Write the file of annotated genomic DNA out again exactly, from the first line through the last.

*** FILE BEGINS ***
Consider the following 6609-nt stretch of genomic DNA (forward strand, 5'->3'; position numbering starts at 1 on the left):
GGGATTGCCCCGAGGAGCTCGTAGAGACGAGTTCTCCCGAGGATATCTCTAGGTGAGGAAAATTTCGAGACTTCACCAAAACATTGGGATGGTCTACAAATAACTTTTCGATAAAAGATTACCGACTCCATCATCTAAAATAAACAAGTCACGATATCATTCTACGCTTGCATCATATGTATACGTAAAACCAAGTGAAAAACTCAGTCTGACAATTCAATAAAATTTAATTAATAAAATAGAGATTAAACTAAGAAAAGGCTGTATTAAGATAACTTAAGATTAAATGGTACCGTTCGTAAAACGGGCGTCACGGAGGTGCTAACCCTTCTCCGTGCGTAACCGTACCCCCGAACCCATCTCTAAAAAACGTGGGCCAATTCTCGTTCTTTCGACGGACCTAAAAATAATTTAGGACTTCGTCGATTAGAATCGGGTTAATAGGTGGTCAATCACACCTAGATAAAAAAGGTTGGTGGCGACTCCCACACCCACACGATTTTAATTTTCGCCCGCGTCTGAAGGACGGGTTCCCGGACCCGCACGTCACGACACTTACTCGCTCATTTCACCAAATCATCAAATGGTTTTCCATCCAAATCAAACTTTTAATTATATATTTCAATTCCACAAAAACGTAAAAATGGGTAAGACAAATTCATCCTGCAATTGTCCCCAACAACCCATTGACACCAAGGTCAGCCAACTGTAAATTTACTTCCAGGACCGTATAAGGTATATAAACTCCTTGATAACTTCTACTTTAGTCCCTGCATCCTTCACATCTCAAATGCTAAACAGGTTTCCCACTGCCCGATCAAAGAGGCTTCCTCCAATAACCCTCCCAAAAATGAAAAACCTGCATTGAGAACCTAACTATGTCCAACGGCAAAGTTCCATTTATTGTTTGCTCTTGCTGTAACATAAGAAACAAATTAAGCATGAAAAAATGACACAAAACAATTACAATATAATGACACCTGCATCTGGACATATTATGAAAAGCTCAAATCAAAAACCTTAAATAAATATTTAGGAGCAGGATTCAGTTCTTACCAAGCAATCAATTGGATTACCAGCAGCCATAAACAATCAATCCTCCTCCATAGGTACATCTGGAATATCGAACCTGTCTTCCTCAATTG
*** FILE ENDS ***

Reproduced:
Consider the following 6609-nt stretch of genomic DNA (forward strand, 5'->3'; position numbering starts at 1 on the left):
GGGATTGCCCCGAGGAGCTCGTAGAGACGAGTTCTCCCGAGGATATCTCTAGGTGAGGAAAATTTCGAGACTTCACCAAAACATTGGGATGGTCTACAAATAACTTTTCGATAAAAGATTACCGACTCCATCATCTAAAATAAACAAGTCACGATATCATTCTACGCTTGCATCATATGTATACGTAAAACCAAGTGAAAAACTCAGTCTGACAATTCAATAAAATTTAATTAATAAAATAGAGATTAAACTAAGAAAAGGCTGTATTAAGATAACTTAAGATTAAATGGTACCGTTCGTAAAACGGGCGTCACGGAGGTGCTAACCCTTCTCCGTGCGTAACCGTACCCCCGAACCCATCTCTAAAAAACGTGGGCCAATTCTCGTTCTTTCGACGGACCTAAAAATAATTTAGGACTTCGTCGATTAGAATCGGGTTAATAGGTGGTCAATCACACCTAGATAAAAAAGGTTGGTGGCGACTCCCACACCCACACGATTTTAATTTTCGCCCGCGTCTGAAGGACGGGTTCCCGGACCCGCACGTCACGACACTTACTCGCTCATTTCACCAAATCATCAAATGGTTTTCCATCCAAATCAAACTTTTAATTATATATTTCAATTCCACAAAAACGTAAAAATGGGTAAGACAAATTCATCCTGCAATTGTCCCCAACAACCCATTGACACCAAGGTCAGCCAACTGTAAATTTACTTCCAGGACCGTATAAGGTATATAAACTCCTTGATAACTTCTACTTTAGTCCCTGCATCCTTCACATCTCAAATGCTAAACAGGTTTCCCACTGCCCGATCAAAGAGGCTTCCTCCAATAACCCTCCCAAAAATGAAAAACCTGCATTGAGAACCTAACTATGTCCAACGGCAAAGTTCCATTTATTGTTTGCTCTTGCTGTAACATAAGAAACAAATTAAGCATGAAAAAATGACACAAAACAATTACAATATAATGACACCTGCATCTGGACATATTATGAAAAGCTCAAATCAAAAACCTTAAATAAATATTTAGGAGCAGGATTCAGTTCTTACCAAGCAATCAATTGGATTACCAGCAGCCATAAACAATCAATCCTCCTCCATAGGTACATCTGGAATATCGAACCTGTCTTCCTCAATTG